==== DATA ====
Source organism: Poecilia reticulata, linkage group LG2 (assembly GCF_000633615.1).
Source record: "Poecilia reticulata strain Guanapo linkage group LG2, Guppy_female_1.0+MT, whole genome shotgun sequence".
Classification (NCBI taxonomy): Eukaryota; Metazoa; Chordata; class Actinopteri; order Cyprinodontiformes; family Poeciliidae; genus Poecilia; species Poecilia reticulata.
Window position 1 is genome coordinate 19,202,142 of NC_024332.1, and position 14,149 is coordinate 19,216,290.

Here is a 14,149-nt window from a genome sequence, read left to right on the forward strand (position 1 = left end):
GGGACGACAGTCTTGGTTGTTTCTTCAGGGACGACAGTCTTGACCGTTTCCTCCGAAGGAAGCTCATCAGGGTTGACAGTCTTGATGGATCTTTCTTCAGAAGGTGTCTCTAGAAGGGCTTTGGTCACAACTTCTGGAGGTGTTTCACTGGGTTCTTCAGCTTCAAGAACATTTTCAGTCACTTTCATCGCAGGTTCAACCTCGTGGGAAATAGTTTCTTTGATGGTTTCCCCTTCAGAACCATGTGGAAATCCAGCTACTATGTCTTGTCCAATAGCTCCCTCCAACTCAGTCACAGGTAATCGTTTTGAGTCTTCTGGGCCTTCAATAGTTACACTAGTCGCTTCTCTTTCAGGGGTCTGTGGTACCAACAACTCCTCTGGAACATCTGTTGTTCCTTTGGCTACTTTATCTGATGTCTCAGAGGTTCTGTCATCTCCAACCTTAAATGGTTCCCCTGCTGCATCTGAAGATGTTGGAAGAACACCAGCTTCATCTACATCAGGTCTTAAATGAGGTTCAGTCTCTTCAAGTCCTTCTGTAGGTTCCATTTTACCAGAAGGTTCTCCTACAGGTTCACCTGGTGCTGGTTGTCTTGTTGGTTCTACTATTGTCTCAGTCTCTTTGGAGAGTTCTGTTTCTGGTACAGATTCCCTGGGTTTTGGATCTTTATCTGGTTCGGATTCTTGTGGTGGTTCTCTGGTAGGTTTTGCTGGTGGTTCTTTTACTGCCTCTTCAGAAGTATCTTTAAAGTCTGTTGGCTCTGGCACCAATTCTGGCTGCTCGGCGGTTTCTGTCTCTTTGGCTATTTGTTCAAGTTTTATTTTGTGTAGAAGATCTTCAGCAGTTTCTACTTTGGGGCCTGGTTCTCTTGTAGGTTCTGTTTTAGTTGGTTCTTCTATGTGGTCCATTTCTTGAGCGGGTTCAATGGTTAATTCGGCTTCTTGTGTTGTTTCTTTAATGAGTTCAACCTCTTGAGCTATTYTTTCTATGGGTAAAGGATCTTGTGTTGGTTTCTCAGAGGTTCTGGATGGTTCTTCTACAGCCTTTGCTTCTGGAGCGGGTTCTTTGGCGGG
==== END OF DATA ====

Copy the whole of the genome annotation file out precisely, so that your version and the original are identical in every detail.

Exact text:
Source organism: Poecilia reticulata, linkage group LG2 (assembly GCF_000633615.1).
Source record: "Poecilia reticulata strain Guanapo linkage group LG2, Guppy_female_1.0+MT, whole genome shotgun sequence".
Classification (NCBI taxonomy): Eukaryota; Metazoa; Chordata; class Actinopteri; order Cyprinodontiformes; family Poeciliidae; genus Poecilia; species Poecilia reticulata.
Window position 1 is genome coordinate 19,202,142 of NC_024332.1, and position 14,149 is coordinate 19,216,290.

Here is a 14,149-nt window from a genome sequence, read left to right on the forward strand (position 1 = left end):
GGGACGACAGTCTTGGTTGTTTCTTCAGGGACGACAGTCTTGACCGTTTCCTCCGAAGGAAGCTCATCAGGGTTGACAGTCTTGATGGATCTTTCTTCAGAAGGTGTCTCTAGAAGGGCTTTGGTCACAACTTCTGGAGGTGTTTCACTGGGTTCTTCAGCTTCAAGAACATTTTCAGTCACTTTCATCGCAGGTTCAACCTCGTGGGAAATAGTTTCTTTGATGGTTTCCCCTTCAGAACCATGTGGAAATCCAGCTACTATGTCTTGTCCAATAGCTCCCTCCAACTCAGTCACAGGTAATCGTTTTGAGTCTTCTGGGCCTTCAATAGTTACACTAGTCGCTTCTCTTTCAGGGGTCTGTGGTACCAACAACTCCTCTGGAACATCTGTTGTTCCTTTGGCTACTTTATCTGATGTCTCAGAGGTTCTGTCATCTCCAACCTTAAATGGTTCCCCTGCTGCATCTGAAGATGTTGGAAGAACACCAGCTTCATCTACATCAGGTCTTAAATGAGGTTCAGTCTCTTCAAGTCCTTCTGTAGGTTCCATTTTACCAGAAGGTTCTCCTACAGGTTCACCTGGTGCTGGTTGTCTTGTTGGTTCTACTATTGTCTCAGTCTCTTTGGAGAGTTCTGTTTCTGGTACAGATTCCCTGGGTTTTGGATCTTTATCTGGTTCGGATTCTTGTGGTGGTTCTCTGGTAGGTTTTGCTGGTGGTTCTTTTACTGCCTCTTCAGAAGTATCTTTAAAGTCTGTTGGCTCTGGCACCAATTCTGGCTGCTCGGCGGTTTCTGTCTCTTTGGCTATTTGTTCAAGTTTTATTTTGTGTAGAAGATCTTCAGCAGTTTCTACTTTGGGGCCTGGTTCTCTTGTAGGTTCTGTTTTAGTTGGTTCTTCTATGTGGTCCATTTCTTGAGCGGGTTCAATGGTTAATTCGGCTTCTTGTGTTGTTTCTTTAATGAGTTCAACCTCTTGAGCTATTYTTTCTATGGGTAAAGGATCTTGTGTTGGTTTCTCAGAGGTTCTGGATGGTTCTTCTACAGCCTTTGCTTCTGGAGCGGGTTCTTTGGCGGG